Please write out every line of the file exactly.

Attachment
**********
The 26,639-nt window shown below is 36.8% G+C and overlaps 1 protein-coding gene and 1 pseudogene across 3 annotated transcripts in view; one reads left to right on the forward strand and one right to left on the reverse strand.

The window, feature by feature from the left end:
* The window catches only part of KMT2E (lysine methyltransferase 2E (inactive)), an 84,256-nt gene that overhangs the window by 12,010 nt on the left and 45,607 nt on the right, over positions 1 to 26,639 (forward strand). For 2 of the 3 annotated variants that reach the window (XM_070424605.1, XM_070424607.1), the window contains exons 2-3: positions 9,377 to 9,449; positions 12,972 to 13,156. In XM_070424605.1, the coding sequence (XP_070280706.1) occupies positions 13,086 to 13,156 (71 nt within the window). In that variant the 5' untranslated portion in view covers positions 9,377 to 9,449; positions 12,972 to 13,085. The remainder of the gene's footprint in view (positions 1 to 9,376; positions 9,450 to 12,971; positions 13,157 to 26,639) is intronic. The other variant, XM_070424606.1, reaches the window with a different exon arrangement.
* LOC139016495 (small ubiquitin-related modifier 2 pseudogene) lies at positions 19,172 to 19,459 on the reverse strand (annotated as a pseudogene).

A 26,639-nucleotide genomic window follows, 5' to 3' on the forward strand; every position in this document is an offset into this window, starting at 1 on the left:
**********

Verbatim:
The 26,639-nt window shown below is 36.8% G+C and overlaps 1 protein-coding gene and 1 pseudogene across 3 annotated transcripts in view; one reads left to right on the forward strand and one right to left on the reverse strand.

The window, feature by feature from the left end:
* The window catches only part of KMT2E (lysine methyltransferase 2E (inactive)), an 84,256-nt gene that overhangs the window by 12,010 nt on the left and 45,607 nt on the right, over positions 1 to 26,639 (forward strand). For 2 of the 3 annotated variants that reach the window (XM_070424605.1, XM_070424607.1), the window contains exons 2-3: positions 9,377 to 9,449; positions 12,972 to 13,156. In XM_070424605.1, the coding sequence (XP_070280706.1) occupies positions 13,086 to 13,156 (71 nt within the window). In that variant the 5' untranslated portion in view covers positions 9,377 to 9,449; positions 12,972 to 13,085. The remainder of the gene's footprint in view (positions 1 to 9,376; positions 9,450 to 12,971; positions 13,157 to 26,639) is intronic. The other variant, XM_070424606.1, reaches the window with a different exon arrangement.
* LOC139016495 (small ubiquitin-related modifier 2 pseudogene) lies at positions 19,172 to 19,459 on the reverse strand (annotated as a pseudogene).

A 26,639-nucleotide genomic window follows, 5' to 3' on the forward strand; every position in this document is an offset into this window, starting at 1 on the left: